Long before he earned the critical plaudits and Billboard hits, Goodloe dabbled in music as a random novitiate, passionate and talented, but without any serious intention to make performing a means to survive – other than perhaps the occasional bouts of boredom. He harbored no plans to make any money, let alone a living, with his burgeoning talent (making others happy and earning their respect, rather than making and earning money, propelled his playing). Intent on spreading the wealth he reaped through performing, he set about enriching the lives of those within earshot with the same excitement, joy and wonder he felt in the licks and chords he heard – and emulated – in the performances of his early music idols. 

He began playing guitar and drums around the fourth grade. His first instrument – a plastic guitar earned from selling cucumber and tomato seeds – ended up smashed. The youth jumped from his bed, fell to his knees in prayer, and inadvertently crushed his prized possession. But far from crushed, his musical indulgences endured. Goodloe played drums from elementary school through college, but the guitar drew his passion. He received a replacement guitar for Christmas and hasn’t stopped plucking, picking and pounding out the beats. Attending Denver Public Schools, Goodloe played drums and guitar throughout adolescence, eventually earning a music scholarship to Bishop College, a historically black university in Texas.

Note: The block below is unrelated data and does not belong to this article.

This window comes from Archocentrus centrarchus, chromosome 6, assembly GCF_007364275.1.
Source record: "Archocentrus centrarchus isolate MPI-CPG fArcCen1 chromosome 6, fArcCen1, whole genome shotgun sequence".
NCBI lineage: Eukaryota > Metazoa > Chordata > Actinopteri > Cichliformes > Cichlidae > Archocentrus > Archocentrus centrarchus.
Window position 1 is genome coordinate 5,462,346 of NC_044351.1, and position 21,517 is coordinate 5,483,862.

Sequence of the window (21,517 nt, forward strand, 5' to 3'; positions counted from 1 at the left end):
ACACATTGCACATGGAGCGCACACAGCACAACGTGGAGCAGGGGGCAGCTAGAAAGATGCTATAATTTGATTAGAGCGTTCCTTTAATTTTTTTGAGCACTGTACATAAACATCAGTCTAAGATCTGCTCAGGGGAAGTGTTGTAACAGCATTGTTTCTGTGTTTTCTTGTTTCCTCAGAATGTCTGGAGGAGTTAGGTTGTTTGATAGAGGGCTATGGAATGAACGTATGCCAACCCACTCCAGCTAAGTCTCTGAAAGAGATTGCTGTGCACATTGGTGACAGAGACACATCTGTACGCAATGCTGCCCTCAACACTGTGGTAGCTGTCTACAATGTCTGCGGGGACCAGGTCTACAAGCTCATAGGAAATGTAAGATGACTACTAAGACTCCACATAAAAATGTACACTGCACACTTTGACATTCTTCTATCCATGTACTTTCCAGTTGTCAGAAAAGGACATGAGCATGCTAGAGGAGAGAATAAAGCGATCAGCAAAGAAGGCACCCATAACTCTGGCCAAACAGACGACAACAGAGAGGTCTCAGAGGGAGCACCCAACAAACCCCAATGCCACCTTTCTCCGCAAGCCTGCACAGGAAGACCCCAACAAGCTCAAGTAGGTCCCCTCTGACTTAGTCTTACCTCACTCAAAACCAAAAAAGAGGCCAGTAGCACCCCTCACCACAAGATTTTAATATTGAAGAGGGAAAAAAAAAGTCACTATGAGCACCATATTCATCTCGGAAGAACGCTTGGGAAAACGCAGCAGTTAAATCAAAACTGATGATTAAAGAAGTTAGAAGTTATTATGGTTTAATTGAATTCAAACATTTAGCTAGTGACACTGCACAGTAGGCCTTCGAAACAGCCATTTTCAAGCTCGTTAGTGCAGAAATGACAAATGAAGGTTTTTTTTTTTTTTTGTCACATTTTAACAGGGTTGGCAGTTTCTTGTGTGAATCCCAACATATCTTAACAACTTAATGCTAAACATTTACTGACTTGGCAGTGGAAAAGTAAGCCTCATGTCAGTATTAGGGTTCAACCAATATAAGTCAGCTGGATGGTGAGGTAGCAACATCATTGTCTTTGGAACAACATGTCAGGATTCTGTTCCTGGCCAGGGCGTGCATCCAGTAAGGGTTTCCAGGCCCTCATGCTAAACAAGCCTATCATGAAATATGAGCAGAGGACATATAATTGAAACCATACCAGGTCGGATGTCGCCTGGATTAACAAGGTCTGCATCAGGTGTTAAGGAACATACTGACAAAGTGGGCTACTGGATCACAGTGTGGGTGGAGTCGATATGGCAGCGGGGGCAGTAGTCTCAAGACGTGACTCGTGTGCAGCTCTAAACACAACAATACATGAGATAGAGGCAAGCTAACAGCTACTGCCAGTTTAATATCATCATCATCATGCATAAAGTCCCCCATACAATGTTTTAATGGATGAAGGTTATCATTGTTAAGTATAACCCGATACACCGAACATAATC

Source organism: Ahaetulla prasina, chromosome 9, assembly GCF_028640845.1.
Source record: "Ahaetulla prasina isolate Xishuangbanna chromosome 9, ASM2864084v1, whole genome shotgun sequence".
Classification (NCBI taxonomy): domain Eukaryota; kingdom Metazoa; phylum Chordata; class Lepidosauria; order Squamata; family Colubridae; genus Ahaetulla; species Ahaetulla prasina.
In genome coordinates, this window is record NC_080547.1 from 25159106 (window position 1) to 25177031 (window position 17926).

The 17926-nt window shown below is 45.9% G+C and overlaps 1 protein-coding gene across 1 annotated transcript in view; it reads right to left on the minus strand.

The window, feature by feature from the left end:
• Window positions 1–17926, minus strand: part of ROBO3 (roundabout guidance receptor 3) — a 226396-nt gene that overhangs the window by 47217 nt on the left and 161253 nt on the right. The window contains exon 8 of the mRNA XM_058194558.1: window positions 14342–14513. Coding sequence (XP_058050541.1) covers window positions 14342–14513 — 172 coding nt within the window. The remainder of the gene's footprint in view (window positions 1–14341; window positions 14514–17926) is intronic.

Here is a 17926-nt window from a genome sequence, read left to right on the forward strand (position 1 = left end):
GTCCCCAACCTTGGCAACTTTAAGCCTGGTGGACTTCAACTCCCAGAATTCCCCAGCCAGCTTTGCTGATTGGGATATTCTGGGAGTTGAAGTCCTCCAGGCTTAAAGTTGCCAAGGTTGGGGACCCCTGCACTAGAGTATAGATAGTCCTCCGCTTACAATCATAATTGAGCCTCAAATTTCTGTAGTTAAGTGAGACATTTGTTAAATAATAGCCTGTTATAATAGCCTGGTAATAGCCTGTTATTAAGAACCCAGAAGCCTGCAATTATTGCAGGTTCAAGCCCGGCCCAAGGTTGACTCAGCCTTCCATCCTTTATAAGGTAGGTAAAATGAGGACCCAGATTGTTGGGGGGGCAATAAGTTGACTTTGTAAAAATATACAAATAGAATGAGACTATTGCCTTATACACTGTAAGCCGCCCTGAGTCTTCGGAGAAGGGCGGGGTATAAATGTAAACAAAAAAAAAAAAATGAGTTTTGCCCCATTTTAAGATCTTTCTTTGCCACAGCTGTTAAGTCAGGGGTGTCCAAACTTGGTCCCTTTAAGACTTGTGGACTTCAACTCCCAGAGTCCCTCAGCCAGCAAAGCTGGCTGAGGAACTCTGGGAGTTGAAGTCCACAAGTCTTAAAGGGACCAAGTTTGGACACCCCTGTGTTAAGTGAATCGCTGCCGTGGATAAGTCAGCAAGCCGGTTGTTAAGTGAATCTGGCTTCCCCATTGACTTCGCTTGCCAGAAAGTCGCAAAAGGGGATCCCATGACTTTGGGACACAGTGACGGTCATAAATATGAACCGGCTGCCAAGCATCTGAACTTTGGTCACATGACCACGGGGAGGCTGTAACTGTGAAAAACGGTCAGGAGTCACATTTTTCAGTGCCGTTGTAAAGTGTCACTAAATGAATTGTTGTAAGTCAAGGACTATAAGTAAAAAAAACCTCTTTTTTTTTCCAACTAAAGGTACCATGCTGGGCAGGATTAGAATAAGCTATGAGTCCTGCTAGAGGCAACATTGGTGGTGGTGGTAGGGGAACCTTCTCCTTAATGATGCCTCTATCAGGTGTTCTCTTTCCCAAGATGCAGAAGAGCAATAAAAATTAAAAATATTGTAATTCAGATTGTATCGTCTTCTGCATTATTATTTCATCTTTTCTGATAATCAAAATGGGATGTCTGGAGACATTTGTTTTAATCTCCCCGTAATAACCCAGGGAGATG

During college and an Army stint, Goodloe played guitar on weekends. However, possessing considerable talent and passion, a mere weekend warrior wasn’t his destiny. He still worked part time, but purchased the requisite equipment to record a demo CD. Dr. Daddio, Denver’s legendary radio impresario, played the music on air and prompted Goodloe’s decision to pursue music full time rather than as a recreational pastime.